Bill Chappell

Bill Chappell is a writer and editor on the Newsdesk in the heart of NPR's newsroom in Washington, DC.

Chappell's work for NPR includes being the lead writer for online coverage of several Olympic Games, from London in 2012 and Rio in 2016 to Pyeongchang in 2018 – stints that also included posting numerous videos and photos to NPR's Instagram and other branded accounts. He has also previously been NPR.org's homepage editor.

Chappell established the Peabody Award-winning StoryCorps on NPR's website; his assignments also include being the lead web producer for NPR's trip to Asia's Grand Trunk Road. Chappell has coordinated special digital features for Morning Edition and Fresh Air, in addition to editing the rundown of All Things Considered. He also frequently contributes to other NPR blogs, such as The Salt.

At NPR, Chappell has trained both digital and radio staff to tell compelling stories, promoting more collaboration between departments and desks.

Chappell was a key editorial member of the small team that performed one of NPR's largest website redesigns. One year later, NPR.org won its first Peabody Award, along with the National Press Foundation's Excellence in Online Journalism award.

Prior to joining NPR, Chappell was part of the Assignment Desk at CNN International, working with reporters in areas from the Middle East, Asia, Africa, Europe, and Latin America. Chappell also edited and produced stories for CNN.com's features division, before moving on to edit video and produce stories for Sports Illustrated's website.

Early in his career, Chappell wrote about movies, restaurants, and music for alternative weeklies, in addition to his first job: editing the police blotter.

Updated at 4:10 p.m. ET

Swaths of southeast Texas were underwater Thursday after Tropical Depression Imelda caused catastrophic flooding. Scores of residents had to be carried through the floodwaters and motorists needed to be rescued from submerged vehicles. Children were forced to shelter in place at schools in Houston.

Updated at 4:20 p.m. ET

Hurricane Humberto knocked out the power for some 80% of Bermuda's electricity customers — but many of them now have power again, and government officials say they're relieved no one died when the Category 3 storm passed close to the island Wednesday night.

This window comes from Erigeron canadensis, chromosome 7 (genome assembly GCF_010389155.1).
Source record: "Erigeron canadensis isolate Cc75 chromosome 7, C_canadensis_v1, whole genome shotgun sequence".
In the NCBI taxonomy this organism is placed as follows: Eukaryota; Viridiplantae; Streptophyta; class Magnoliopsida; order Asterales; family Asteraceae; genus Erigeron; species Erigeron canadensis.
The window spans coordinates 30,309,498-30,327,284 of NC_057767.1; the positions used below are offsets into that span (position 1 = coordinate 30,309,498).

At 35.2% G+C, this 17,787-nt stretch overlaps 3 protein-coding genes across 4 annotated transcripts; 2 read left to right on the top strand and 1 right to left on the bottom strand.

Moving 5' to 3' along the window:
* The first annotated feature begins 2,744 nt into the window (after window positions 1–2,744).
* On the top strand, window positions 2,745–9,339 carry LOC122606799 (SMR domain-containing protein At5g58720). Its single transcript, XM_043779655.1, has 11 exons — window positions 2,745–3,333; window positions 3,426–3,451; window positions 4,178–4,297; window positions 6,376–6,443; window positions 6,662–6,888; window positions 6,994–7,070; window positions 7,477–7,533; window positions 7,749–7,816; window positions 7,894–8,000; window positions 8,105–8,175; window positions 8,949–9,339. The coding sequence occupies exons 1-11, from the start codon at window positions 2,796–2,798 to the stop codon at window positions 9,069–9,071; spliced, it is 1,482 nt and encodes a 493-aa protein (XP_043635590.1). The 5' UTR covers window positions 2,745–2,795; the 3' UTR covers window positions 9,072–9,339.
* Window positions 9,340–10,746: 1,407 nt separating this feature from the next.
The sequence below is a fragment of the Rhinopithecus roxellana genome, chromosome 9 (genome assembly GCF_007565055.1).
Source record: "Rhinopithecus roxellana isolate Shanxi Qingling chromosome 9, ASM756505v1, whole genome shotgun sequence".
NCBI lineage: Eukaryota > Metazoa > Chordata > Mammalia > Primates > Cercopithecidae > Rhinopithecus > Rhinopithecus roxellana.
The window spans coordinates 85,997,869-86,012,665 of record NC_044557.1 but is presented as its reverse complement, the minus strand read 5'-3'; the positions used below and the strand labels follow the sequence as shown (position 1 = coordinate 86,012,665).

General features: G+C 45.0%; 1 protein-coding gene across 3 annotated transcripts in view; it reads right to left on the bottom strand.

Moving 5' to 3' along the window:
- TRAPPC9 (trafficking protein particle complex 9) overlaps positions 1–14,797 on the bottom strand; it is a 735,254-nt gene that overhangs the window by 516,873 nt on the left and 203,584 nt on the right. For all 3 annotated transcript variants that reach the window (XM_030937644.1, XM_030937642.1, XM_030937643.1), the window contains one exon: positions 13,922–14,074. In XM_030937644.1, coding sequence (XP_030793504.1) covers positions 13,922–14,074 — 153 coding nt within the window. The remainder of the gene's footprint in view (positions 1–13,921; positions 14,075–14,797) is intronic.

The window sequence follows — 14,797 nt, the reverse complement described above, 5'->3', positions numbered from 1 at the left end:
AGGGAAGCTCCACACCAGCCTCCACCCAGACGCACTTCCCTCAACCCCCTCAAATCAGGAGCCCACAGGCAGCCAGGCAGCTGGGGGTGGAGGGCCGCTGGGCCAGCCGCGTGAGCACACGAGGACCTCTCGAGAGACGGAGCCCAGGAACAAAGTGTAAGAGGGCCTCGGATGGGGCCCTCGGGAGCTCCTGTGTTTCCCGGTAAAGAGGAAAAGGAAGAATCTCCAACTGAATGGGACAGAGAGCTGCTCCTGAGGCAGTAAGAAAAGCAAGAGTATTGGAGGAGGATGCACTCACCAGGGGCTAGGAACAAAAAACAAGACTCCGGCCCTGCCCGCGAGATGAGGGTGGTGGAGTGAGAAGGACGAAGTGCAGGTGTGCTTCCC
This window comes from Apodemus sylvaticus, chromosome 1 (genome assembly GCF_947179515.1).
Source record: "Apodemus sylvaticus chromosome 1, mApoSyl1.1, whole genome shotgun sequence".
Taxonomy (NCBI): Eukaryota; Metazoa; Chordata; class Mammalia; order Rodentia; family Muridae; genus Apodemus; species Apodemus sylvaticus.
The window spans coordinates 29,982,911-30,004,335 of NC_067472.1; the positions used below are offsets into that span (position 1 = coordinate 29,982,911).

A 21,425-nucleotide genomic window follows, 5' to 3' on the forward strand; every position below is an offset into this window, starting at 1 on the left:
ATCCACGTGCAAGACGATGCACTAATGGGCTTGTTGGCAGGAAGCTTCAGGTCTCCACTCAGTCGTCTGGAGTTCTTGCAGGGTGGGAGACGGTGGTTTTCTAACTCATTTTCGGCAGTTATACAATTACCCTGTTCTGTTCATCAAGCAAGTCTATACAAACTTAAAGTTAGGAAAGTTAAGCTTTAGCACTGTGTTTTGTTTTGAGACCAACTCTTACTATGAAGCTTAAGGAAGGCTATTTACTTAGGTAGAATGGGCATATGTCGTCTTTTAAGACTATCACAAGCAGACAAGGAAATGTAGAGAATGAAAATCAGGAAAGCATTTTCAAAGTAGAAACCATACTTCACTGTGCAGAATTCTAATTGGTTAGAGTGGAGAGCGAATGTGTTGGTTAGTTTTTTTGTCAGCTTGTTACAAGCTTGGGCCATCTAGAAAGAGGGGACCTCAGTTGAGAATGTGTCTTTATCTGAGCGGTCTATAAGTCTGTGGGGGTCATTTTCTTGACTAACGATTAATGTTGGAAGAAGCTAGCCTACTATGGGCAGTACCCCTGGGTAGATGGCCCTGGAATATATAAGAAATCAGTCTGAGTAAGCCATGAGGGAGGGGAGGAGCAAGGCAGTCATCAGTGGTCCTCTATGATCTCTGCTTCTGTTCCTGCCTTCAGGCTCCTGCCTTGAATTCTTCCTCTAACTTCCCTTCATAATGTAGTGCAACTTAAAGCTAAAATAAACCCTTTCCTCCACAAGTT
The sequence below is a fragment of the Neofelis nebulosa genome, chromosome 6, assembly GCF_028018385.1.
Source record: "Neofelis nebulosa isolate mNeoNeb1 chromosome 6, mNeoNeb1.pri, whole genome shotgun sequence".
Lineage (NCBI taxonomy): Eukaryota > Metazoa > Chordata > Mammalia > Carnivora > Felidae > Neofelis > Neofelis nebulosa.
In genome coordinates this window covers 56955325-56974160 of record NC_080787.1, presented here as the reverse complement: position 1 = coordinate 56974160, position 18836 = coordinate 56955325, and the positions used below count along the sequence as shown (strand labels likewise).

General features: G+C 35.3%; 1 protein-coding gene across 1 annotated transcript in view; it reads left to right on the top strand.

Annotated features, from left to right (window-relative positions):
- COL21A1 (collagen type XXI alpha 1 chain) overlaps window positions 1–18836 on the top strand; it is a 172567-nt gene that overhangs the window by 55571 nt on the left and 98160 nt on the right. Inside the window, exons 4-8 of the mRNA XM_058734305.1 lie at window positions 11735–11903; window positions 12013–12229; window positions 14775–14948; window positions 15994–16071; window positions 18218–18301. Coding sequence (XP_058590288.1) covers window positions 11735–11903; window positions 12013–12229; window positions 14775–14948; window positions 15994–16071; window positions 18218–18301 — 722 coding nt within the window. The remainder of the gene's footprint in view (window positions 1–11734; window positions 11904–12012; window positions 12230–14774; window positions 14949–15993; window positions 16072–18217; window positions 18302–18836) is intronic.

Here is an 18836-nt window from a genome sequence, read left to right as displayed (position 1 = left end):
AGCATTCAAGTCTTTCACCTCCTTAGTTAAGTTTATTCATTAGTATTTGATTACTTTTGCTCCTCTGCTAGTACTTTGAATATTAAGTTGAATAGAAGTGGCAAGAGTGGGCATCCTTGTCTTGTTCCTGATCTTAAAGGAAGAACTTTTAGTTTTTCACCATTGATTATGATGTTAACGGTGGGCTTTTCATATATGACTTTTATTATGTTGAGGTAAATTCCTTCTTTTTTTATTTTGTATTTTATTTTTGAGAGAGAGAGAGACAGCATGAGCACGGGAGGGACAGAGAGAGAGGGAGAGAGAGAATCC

"We've made it through," Minister of National Security Wayne M. Caines said in an update Thursday morning.

Caines added that during the hurricane, emergency crews rescued a stranded boater in the harbor. A baby was also born during the storm.

Saudi Arabia's military displayed pieces of missiles and drones Wednesday, saying the wreckage is proof that the recent attack that crippled Saudi oil production was "unquestionably" sponsored by Iran.

At a news conference in Riyadh, the capital, a Saudi military spokesman, Col. Turki al-Malki, said Saturday's strike came from the north — not from Yemen, where Houthi rebels have claimed responsibility for the attack. Both Iran and Iraq are to the north of Saudi Arabia.

Updated at 11:20 p.m. ET

Heavy rains are triggering flash floods in eastern Texas from Tropical Depression Imelda — one of several large storms that forecasters have been watching. In the Atlantic, Bermuda is under a hurricane warning as the core of Hurricane Humberto passes north of the island as a Category 3 storm.

Updated at 11:40 a.m. ET

Los Angeles County prosecutors say they have charged Democratic donor and LGBTQ activist Ed Buck with running a drug house and other crimes after a man overdosed on methamphetamine at Buck's apartment last week. The man survived, but two other men have died from overdoses at Buck's apartment in the past two years.

Updated at 3:25 p.m. ET

U.S. surveillance satellites detected Iran readying drones and missiles at launch sites in Iran before Saudi oil facilities were attacked on Saturday, according to two Defense Department officials.

The imagery has not been publicly released. The officials tell NPR that U.S. intelligence views the activity as "circumstantial evidence" that Iran launched the strike from its own soil.

Updated at 11:32 p.m. ET

An explosion at a campaign rally for Afghan President Ashraf Ghani killed at least 26 people and wounded more than 30 others on Tuesday. Ghani reportedly was not harmed in the bombing, for which the Taliban later claimed responsibility.

The Taliban also said it was behind a second attack in which a suicide bomber detonated a device in Kabul, in an area near the U.S. Embassy and other official buildings. At least 22 people died and dozens were injured in the blast around 1 p.m. local time, the Afghan Interior Ministry says.

The Taliban are rescinding a 5-month-old ban that prevented staff with the International Committee of the Red Cross from working in Afghanistan, saying they also will renew security guarantees for the aid workers.

The new arrangement was worked out during talks in Doha, the capital of Qatar, according to representatives from both the Taliban and the Red Cross.

Greta Thunberg led a protest at the White House on Friday. But she wasn't looking to go inside — "I don't want to meet with people who don't accept the science," she says.

The young Swedish activist joined a large crowd of protesters who had gathered outside, calling for immediate action to help the environment and reverse an alarming warming trend in average global temperatures.

She says her message for President Trump is the same thing she tells other politicians: Listen to science, and take responsibility.

Utility giant PG&E has agreed to a second large settlement over devastating Northern California wildfires, saying it will pay $11 billion to resolve most insurance claims from the wine country fires in 2017 and massive Camp Fire in 2018.

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